We know it's the middle of summer and you're probably kicking back with a brew and a babe, but we thought we should tell you about some important all-new trucks barreling down the highway, heading right at you.
2009 Ford F-150
When you combine the sales of all Ford F-series vehicles, the team from Dearborn, Michigan, is responsible for the best-selling vehicle on the planet. Nothing like being under a little pressure when it comes to introducing an all-new F-150 then, eh?
Our first impressions are that the 1,000-person crew responsible for the new F-150 did their homework. The new model is better looking and gains features and capabilities, many lifted from last year's all-new Super Duty. Put an '09 F-150 next to an '08 Super Duty and you'll see they share a more squared-off look and a similar face. The F-150, however, sports more refined styling than its bigger brother. Details in the hood, fenders, and on the tailgate show real attention to design, making the F-150 look upscale and tough... as opposed to just tough. We're driving the all-new truck and will deliver our report soon.
2009 Dodge Ram 1500
The Ram is thoroughly redesigned for 2009, and it's about time. It was 2002 the last time Dodge did anything major with its big truck. A more powerful (380hp) and efficient (mileage up 5 percent) Hemi is behind the new grille, and later in the production run there will be a new Cummins light-duty clean diesel for the 1500s. Under the new body, the live rear axle is now suspended with coils instead of traditional leaf springs. This new arrangement improves stability and ride refinement without compromising cargo-hauling capabilities. The interior is all-new, and body styles now include a true crew cab.
In a breakthrough of common sense, Dodge figured out how to use all that wasted space in the rear fenders-and the manufacturer did it better than in GM's feeble attempt in the Avalanche or Escalade EXT. For all you golfers in the Sport Truck audience, the fender bins are large enough to carry a set of clubs. The rest of us will pack them with ice and the beverages of our choice.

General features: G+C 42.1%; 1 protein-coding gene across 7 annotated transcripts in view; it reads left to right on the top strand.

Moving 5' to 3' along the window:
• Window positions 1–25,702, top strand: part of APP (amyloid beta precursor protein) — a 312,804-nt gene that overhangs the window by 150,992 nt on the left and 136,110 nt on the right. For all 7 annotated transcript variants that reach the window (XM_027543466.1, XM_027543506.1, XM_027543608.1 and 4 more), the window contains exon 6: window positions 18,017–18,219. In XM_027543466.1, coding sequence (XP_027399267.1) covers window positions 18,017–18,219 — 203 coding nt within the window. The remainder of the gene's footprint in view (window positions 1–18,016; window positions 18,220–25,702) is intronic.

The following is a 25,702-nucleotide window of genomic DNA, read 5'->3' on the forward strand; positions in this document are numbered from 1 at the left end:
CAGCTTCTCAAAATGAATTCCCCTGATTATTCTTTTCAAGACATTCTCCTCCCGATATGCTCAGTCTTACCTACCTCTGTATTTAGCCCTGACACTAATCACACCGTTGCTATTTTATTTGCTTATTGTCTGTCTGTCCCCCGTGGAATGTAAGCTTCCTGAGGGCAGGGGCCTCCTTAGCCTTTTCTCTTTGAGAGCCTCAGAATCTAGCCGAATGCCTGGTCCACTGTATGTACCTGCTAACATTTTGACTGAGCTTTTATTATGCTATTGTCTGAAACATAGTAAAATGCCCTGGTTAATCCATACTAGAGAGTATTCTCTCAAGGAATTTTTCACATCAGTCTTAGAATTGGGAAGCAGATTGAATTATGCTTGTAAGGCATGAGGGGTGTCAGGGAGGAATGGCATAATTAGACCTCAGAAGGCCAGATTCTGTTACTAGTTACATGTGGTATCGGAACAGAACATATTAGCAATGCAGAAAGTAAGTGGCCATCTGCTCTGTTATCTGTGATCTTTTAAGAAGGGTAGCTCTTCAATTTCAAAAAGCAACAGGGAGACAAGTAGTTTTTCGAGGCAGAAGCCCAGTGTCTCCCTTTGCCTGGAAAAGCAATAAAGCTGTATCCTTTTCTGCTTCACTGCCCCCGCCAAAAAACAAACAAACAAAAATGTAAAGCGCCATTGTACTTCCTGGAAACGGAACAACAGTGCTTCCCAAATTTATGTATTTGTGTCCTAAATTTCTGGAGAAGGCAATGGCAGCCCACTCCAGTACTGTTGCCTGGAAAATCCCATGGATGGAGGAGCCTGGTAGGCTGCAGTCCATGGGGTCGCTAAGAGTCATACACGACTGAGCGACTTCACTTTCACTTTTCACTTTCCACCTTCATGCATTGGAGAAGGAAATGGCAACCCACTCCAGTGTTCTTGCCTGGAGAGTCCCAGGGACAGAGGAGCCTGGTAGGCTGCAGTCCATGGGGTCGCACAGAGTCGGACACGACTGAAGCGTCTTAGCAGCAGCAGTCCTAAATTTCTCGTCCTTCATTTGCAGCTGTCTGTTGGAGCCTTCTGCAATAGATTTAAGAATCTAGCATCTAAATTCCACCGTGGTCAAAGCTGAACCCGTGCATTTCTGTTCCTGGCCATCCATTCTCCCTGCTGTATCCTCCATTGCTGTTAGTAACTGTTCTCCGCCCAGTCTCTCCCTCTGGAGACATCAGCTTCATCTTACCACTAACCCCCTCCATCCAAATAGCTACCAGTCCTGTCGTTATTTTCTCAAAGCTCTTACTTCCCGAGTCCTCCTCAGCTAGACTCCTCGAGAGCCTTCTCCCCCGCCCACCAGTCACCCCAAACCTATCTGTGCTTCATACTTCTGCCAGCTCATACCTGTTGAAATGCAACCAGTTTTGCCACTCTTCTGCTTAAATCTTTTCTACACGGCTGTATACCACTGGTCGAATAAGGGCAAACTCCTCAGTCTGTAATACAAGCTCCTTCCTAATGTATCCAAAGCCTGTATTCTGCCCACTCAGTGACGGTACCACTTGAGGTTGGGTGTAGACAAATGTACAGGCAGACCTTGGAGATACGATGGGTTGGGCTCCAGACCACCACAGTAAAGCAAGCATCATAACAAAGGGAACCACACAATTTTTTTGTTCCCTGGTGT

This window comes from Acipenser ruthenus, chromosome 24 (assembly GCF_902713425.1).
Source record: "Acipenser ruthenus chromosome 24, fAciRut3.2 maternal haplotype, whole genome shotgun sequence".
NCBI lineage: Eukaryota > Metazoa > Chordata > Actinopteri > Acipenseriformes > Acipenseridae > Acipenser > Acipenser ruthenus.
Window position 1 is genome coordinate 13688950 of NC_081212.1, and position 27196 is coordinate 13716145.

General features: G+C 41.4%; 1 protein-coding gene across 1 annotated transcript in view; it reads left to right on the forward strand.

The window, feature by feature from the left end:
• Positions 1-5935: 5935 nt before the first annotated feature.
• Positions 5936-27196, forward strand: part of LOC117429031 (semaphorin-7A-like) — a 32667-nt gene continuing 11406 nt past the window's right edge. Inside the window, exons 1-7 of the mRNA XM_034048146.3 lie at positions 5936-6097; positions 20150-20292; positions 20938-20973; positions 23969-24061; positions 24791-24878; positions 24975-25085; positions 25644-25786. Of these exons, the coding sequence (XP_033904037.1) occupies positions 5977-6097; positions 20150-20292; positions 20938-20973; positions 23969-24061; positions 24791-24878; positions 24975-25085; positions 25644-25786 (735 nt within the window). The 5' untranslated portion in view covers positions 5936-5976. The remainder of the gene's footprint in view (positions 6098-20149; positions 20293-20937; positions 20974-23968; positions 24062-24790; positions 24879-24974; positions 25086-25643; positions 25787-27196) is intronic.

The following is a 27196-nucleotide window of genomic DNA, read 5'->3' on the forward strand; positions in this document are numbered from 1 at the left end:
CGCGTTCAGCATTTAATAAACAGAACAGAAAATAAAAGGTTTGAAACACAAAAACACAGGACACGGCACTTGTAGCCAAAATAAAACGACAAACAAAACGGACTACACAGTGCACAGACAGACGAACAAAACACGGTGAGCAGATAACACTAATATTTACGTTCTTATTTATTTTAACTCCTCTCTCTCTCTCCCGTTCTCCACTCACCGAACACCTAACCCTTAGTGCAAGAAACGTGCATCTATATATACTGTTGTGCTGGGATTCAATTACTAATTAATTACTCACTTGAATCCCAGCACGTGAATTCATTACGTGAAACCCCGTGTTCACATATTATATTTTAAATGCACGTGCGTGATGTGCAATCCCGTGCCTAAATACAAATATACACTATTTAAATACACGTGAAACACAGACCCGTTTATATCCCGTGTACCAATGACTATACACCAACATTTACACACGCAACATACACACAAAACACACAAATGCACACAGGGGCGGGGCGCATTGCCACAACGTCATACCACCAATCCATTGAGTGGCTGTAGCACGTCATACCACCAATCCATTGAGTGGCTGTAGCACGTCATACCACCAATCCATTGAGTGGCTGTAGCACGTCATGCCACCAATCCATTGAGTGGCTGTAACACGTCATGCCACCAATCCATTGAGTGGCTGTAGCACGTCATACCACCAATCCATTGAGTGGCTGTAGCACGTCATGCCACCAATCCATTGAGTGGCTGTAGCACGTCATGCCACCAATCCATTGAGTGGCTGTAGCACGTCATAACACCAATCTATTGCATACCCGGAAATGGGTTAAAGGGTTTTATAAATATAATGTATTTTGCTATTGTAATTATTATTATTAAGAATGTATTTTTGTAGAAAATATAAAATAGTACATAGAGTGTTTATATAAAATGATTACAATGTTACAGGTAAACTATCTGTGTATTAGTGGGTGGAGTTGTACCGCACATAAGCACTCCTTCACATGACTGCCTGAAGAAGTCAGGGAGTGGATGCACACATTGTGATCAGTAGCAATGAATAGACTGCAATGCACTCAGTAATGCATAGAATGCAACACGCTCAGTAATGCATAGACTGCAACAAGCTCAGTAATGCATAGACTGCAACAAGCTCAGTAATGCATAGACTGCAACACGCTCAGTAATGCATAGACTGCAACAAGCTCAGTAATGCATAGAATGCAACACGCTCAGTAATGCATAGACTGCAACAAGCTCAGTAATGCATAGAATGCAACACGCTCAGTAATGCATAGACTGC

2010 Pontiac G8 Sport Truck
We actually heard about this back in the spring and thought it was an April Fools' Day joke, but Pontiac is serious about marketing a pickup based on its hot new G8 sedan. The G8 is based on the Holden Commodore, a family of rear-wheel-drive vehicles GM builds down in Australia where apparently pickups like these are popular in the outback. The El Camino-style Poncho boasts a 361hp, 6.0-liter V-8. With a payload of approximately 1,300 pounds and 0-to-60 times of about 5.5 seconds, this truck should really haul.
100 Miles Per Gallon: A Pipe Dream?
Progressive Auto Insurance is putting up 10 million dollars in a contest designed to bring the world's best engineers and designers together to build cars that get 100 mpg and are salable. These vehicles must meet certain environmental, safety, and emissions requirements. The Progressive Automotive X Prize competition will feature teams of builders that will take their designs to the road in a cross-country race to be held some time during 2009 or 2010.
Pete Diamandis of the X Prize Foundation reminds us that the original Ford Model T got 25 mpg, so the industry should already be on pace to put 100-mpg automobiles on the road (he must have overlooked the part where the world asked for cars that would go faster than 18 mph).
The Automotive X Prize contest will award prizes in two classes: one for "mainstream" vehicles equipped with four wheels and capable of carrying at least four passengers, and another for "alternative" vehicles that have at least three wheels and room for two passengers.
Go Ahead and Build That '78 Dodge
Govenor C.L. Otter of Idaho signed into law SEMA's H.B. 365 which creates a new definition for replica vehicles. What's cool about this deal is that if you build a replica of a '69 Ford F-100 or a '78 Dodge Ramcharger, the truck only has to meet the safety and emissions standards for the particular model year of the vehicle you're replicating. This means you can swap drivetrains and go big in the horsepower department as long as it's got the O.G. emissions equipment and as long as you live in Idaho. Sweet!
10 mostly worthless facts